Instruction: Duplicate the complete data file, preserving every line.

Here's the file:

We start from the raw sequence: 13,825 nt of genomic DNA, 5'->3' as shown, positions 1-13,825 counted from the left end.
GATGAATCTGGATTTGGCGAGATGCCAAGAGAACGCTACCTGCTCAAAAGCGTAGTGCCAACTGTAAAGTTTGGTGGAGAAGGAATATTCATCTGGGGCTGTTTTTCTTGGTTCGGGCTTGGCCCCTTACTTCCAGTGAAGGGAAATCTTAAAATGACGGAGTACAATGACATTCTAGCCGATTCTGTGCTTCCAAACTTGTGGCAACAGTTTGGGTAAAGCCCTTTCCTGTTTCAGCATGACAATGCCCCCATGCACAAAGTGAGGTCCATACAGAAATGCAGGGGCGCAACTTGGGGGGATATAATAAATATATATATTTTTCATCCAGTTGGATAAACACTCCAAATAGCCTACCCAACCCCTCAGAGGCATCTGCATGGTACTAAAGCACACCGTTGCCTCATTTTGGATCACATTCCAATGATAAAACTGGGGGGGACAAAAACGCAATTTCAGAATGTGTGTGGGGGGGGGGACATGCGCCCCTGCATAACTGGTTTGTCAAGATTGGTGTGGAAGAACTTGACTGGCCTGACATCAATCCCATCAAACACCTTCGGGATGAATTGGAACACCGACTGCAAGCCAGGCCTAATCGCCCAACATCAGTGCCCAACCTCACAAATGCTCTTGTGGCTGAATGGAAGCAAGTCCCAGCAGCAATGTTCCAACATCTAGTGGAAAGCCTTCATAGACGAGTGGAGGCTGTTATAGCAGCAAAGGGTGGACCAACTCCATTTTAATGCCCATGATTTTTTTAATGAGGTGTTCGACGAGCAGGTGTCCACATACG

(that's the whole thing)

We start from the raw sequence: 13,825 nt of genomic DNA, 5'->3' as shown, positions 1-13,825 counted from the left end.
GATGAATCTGGATTTGGCGAGATGCCAAGAGAACGCTACCTGCTCAAAAGCGTAGTGCCAACTGTAAAGTTTGGTGGAGAAGGAATATTCATCTGGGGCTGTTTTTCTTGGTTCGGGCTTGGCCCCTTACTTCCAGTGAAGGGAAATCTTAAAATGACGGAGTACAATGACATTCTAGCCGATTCTGTGCTTCCAAACTTGTGGCAACAGTTTGGGTAAAGCCCTTTCCTGTTTCAGCATGACAATGCCCCCATGCACAAAGTGAGGTCCATACAGAAATGCAGGGGCGCAACTTGGGGGGATATAATAAATATATATATTTTTCATCCAGTTGGATAAACACTCCAAATAGCCTACCCAACCCCTCAGAGGCATCTGCATGGTACTAAAGCACACCGTTGCCTCATTTTGGATCACATTCCAATGATAAAACTGGGGGGGACAAAAACGCAATTTCAGAATGTGTGTGGGGGGGGGGACATGCGCCCCTGCATAACTGGTTTGTCAAGATTGGTGTGGAAGAACTTGACTGGCCTGACATCAATCCCATCAAACACCTTCGGGATGAATTGGAACACCGACTGCAAGCCAGGCCTAATCGCCCAACATCAGTGCCCAACCTCACAAATGCTCTTGTGGCTGAATGGAAGCAAGTCCCAGCAGCAATGTTCCAACATCTAGTGGAAAGCCTTCATAGACGAGTGGAGGCTGTTATAGCAGCAAAGGGTGGACCAACTCCATTTTAATGCCCATGATTTTTTTAATGAGGTGTTCGACGAGCAGGTGTCCACATACG